I'm curious about something else: A traditional water heater is typically installed internally. Are there problems with tankless models being stolen since they're high dollar value and externally mounted?
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toganet

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Re: Would you recommend tankless water heaters
« Reply #24 on: June 14, 2018, 08:21:11 AM »
The mention of low temperature incoming water reminds me of several years ago when I was home shopping, and I looked at a house that was for sale by owner.  The owner was an older gentleman, who had been an engineer of some sort before he retired.  He had made many idiosyncratic modifications to the house, but the one that sticks in my mind was his "dual hot water tank" system.  One tank was connected to the water supply, but was not powered.  The second was connected to that one, and was used to heat water.  I asked him about it, and he explained it was to raise the temperature of the incoming water to "room temperature," decreasing the energy needed to heat the water in the active tank.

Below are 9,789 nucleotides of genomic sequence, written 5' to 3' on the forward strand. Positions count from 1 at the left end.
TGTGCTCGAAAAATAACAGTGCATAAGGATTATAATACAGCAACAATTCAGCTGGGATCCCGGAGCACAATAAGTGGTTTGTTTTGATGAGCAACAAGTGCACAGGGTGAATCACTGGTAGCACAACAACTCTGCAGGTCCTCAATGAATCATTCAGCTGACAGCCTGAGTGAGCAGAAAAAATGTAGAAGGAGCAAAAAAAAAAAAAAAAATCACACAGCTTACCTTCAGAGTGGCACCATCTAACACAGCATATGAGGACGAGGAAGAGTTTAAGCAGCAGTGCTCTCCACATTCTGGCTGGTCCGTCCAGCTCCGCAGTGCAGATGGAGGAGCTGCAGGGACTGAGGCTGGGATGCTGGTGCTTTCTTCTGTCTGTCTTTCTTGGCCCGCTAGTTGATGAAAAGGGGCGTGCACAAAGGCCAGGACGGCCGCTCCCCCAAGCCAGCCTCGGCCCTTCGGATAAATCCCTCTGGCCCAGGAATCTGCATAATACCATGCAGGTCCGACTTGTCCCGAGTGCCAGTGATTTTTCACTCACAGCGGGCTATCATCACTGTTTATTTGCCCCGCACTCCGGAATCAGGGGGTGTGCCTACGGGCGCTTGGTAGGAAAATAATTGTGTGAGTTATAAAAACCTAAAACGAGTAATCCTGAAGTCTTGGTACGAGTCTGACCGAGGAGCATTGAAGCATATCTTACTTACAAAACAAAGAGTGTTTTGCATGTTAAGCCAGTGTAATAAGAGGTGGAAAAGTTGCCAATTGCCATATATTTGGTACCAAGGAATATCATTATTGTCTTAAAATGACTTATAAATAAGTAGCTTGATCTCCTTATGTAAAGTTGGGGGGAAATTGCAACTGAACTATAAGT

Perhaps a similar design would be useful for folks who want to go tankless, but are worried about their cold water temp?

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Re: Would you recommend tankless water heaters
« Reply #25 on: June 14, 2018, 08:27:56 AM »
There is also the fact that you have to cut a hole in the roof. DH refuses to compromise the integrity of our roof, so it's off the table for us for the time being.

Our vent went out the side of the house. The installer said that was better, in fact, because the length of the vent was much shorter.
Hmmm, maybe what he meant was that based on the way our house is built, the only option would be to vent through the roof. I'll keep this in mind for a future property. Thanks, solon!

I'm curious about something else: A traditional water heater is typically installed internally. Are there problems with tankless models being stolen since they're high dollar value and externally mounted?